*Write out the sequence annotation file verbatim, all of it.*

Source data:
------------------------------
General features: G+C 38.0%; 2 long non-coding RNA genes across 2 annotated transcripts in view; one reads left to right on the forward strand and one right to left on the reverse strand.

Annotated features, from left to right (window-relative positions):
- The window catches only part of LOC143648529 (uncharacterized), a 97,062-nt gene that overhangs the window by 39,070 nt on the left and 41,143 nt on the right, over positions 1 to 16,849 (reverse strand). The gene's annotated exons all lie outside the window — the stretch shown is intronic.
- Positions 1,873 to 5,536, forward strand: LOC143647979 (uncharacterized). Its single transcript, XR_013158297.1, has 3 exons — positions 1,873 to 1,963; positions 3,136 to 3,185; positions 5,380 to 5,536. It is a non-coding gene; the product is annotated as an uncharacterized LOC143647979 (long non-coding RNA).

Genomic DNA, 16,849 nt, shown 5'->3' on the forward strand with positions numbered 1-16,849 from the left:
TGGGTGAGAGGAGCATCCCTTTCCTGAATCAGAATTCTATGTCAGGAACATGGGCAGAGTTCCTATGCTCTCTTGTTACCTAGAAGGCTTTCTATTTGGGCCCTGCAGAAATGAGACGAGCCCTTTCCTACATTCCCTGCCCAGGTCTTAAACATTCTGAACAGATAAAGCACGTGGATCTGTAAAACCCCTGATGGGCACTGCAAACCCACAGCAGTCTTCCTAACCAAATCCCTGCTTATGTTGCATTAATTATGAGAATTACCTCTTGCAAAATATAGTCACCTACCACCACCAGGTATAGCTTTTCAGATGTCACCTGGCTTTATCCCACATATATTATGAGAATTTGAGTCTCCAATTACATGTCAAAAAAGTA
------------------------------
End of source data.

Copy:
General features: G+C 38.0%; 2 long non-coding RNA genes across 2 annotated transcripts in view; one reads left to right on the forward strand and one right to left on the reverse strand.

Annotated features, from left to right (window-relative positions):
- The window catches only part of LOC143648529 (uncharacterized), a 97,062-nt gene that overhangs the window by 39,070 nt on the left and 41,143 nt on the right, over positions 1 to 16,849 (reverse strand). The gene's annotated exons all lie outside the window — the stretch shown is intronic.
- Positions 1,873 to 5,536, forward strand: LOC143647979 (uncharacterized). Its single transcript, XR_013158297.1, has 3 exons — positions 1,873 to 1,963; positions 3,136 to 3,185; positions 5,380 to 5,536. It is a non-coding gene; the product is annotated as an uncharacterized LOC143647979 (long non-coding RNA).

Genomic DNA, 16,849 nt, shown 5'->3' on the forward strand with positions numbered 1-16,849 from the left:
TGGGTGAGAGGAGCATCCCTTTCCTGAATCAGAATTCTATGTCAGGAACATGGGCAGAGTTCCTATGCTCTCTTGTTACCTAGAAGGCTTTCTATTTGGGCCCTGCAGAAATGAGACGAGCCCTTTCCTACATTCCCTGCCCAGGTCTTAAACATTCTGAACAGATAAAGCACGTGGATCTGTAAAACCCCTGATGGGCACTGCAAACCCACAGCAGTCTTCCTAACCAAATCCCTGCTTATGTTGCATTAATTATGAGAATTACCTCTTGCAAAATATAGTCACCTACCACCACCAGGTATAGCTTTTCAGATGTCACCTGGCTTTATCCCACATATATTATGAGAATTTGAGTCTCCAATTACATGTCAAAAAAGTA